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Education of Young Women: At the Heart of the SNJM Mission

2019-2020 SNJM Archival Exhibition

Last year, as a team of archivists, we illustrated in our Educate to Liberate exhibition various ways of being an SNJM educator.  This year we have focused on the founding mission of the Congregation: access to education for girls.

We have gathered together significant elements to demonstrate Mother Marie-Rose's inspiration to provide a well-rounded education. This beautiful adventure made us aware of the ingenuity of the SNJM Sisters whose patience, audacity, and determination helped them to surmount numerous difficulties!

Thus, with this new exhibition, we illustrate how the Sisters of the Holy Names of Jesus and Mary (SNJM) established schools to overcome the lack of such institutions at a time when there was no structured system of education.

Our research enabled us to highlight the initiative of the Sisters in helping young girls to develop their full potential and to satisfy their thirst for knowledge at a time when girls were offered few or no such opportunities.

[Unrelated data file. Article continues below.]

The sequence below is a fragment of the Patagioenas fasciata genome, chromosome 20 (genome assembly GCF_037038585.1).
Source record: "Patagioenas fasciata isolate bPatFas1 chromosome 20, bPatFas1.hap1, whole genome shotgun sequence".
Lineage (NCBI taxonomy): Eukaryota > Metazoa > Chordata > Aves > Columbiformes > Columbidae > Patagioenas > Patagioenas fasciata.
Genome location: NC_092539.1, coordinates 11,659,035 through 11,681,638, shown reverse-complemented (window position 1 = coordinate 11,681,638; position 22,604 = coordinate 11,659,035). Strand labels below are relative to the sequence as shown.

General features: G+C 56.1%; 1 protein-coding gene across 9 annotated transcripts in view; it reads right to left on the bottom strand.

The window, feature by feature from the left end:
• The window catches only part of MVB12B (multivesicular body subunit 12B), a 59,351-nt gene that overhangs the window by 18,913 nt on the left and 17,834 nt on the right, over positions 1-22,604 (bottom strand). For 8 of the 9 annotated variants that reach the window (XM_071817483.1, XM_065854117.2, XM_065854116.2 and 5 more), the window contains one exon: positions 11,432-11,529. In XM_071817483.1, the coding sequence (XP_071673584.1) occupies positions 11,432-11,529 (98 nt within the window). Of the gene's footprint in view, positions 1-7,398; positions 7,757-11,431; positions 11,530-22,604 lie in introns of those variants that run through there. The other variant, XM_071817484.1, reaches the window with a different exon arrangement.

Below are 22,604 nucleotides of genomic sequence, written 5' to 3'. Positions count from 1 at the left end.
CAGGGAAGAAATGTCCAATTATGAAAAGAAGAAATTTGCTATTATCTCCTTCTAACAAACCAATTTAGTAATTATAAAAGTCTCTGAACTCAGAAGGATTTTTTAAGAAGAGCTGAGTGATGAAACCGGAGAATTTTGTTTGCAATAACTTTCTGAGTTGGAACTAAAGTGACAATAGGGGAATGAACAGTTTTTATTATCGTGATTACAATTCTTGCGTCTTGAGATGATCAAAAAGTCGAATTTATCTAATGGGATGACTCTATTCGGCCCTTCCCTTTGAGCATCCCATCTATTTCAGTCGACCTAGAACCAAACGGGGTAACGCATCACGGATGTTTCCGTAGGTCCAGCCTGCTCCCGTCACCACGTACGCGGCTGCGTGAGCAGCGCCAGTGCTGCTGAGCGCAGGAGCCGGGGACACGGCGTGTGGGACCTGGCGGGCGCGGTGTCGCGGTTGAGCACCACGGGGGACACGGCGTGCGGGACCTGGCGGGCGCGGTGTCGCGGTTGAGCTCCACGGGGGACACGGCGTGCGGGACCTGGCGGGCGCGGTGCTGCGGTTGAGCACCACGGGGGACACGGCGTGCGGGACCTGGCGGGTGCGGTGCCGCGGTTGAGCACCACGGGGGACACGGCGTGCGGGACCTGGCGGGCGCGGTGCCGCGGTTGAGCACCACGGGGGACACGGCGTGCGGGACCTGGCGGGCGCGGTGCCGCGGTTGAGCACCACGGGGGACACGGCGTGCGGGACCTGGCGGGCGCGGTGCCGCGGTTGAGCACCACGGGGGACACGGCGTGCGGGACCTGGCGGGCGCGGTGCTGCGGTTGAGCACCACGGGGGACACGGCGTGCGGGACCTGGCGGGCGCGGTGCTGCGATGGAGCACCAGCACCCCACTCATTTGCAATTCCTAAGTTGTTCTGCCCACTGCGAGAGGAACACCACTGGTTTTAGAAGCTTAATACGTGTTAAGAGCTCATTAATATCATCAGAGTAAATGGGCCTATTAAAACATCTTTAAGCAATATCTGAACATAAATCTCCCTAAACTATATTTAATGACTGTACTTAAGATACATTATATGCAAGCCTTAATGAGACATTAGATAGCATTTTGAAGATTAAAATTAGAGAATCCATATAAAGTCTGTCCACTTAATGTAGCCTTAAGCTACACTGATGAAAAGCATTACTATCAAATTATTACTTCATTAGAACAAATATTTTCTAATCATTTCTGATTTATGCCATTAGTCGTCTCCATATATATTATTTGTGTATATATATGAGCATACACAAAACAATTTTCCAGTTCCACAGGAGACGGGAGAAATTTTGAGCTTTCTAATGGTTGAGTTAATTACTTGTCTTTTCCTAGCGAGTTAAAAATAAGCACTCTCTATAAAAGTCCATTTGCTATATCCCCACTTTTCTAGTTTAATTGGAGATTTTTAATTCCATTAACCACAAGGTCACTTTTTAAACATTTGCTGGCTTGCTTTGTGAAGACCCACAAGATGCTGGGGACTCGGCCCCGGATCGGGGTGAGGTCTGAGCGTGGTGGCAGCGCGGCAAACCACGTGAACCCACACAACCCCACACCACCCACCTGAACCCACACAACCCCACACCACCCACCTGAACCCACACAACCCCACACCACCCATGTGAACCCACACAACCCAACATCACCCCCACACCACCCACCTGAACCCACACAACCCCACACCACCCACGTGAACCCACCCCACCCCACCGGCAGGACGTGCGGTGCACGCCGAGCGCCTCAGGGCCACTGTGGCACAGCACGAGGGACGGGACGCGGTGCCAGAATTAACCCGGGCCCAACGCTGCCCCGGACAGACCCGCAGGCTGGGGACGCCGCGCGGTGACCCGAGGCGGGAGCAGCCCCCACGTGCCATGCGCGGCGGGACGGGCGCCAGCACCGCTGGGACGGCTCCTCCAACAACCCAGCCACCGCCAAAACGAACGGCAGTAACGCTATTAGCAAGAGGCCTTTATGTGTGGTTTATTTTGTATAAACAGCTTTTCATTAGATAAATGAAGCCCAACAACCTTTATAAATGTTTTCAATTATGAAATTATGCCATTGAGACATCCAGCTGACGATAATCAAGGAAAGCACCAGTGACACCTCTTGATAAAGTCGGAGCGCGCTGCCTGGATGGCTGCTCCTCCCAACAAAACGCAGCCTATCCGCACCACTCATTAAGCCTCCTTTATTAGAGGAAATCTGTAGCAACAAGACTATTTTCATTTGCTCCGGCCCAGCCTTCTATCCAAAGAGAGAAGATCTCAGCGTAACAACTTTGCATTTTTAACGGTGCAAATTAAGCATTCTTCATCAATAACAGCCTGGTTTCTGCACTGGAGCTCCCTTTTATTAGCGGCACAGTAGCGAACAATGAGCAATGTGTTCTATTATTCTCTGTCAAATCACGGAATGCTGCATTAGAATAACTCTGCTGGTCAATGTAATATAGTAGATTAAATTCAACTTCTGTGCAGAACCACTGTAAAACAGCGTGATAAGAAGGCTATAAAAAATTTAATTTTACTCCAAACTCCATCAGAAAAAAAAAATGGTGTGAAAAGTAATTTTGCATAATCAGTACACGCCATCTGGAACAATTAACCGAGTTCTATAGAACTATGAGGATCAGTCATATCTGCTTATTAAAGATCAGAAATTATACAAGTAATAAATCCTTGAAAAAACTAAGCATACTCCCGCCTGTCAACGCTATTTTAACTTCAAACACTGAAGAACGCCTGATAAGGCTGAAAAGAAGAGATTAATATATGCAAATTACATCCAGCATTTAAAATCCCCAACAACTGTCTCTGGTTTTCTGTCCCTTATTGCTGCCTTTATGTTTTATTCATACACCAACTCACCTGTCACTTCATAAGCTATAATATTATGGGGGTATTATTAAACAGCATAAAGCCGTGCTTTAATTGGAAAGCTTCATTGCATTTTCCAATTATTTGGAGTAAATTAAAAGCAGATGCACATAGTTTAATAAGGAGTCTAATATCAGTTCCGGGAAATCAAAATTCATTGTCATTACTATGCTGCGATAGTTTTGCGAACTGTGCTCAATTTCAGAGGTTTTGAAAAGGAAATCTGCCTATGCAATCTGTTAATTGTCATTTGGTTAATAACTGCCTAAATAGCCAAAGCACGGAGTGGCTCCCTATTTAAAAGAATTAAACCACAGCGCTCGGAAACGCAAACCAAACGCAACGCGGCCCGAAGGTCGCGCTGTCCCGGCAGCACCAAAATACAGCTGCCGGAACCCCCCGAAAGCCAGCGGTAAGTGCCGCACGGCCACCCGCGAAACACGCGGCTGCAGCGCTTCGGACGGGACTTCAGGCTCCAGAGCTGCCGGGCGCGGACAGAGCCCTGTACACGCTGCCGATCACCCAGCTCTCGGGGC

•  Young students searching to deepen their knowledge and talents in music, the arts, or science came to rely on SNJM’s to develop programs of study.
  •  At the request of those who wanted to become teachers, SNJM’s opened teacher training colleges.
  •  SNJM’s developed home economics courses to meet the needs of families who wanted future housewives to have an appropriate, but well-rounded education.
  •  In response to the demands of the work world, which gradually included the presence of more and more women, SNJM’s prepared courses in stenography and typing, followed by a complete commercial formation.
  •  To promote women's access to higher education, including university, SNJM’s became affiliated with these institutions. They advertised the training given to young people and / or opened universities themselves.

The new archival exhibit illustrates the groundbreaking approach of the SNJM’s who dared, over time, to fill in the gaps in education by developing diverse curricula and establishing institutions, from elementary schools to universities. They thus favored the autonomy of women so that they could actively contribute to the development of their community.

Source: Geneviève Noël, Director of the SNJM Central Archives Department

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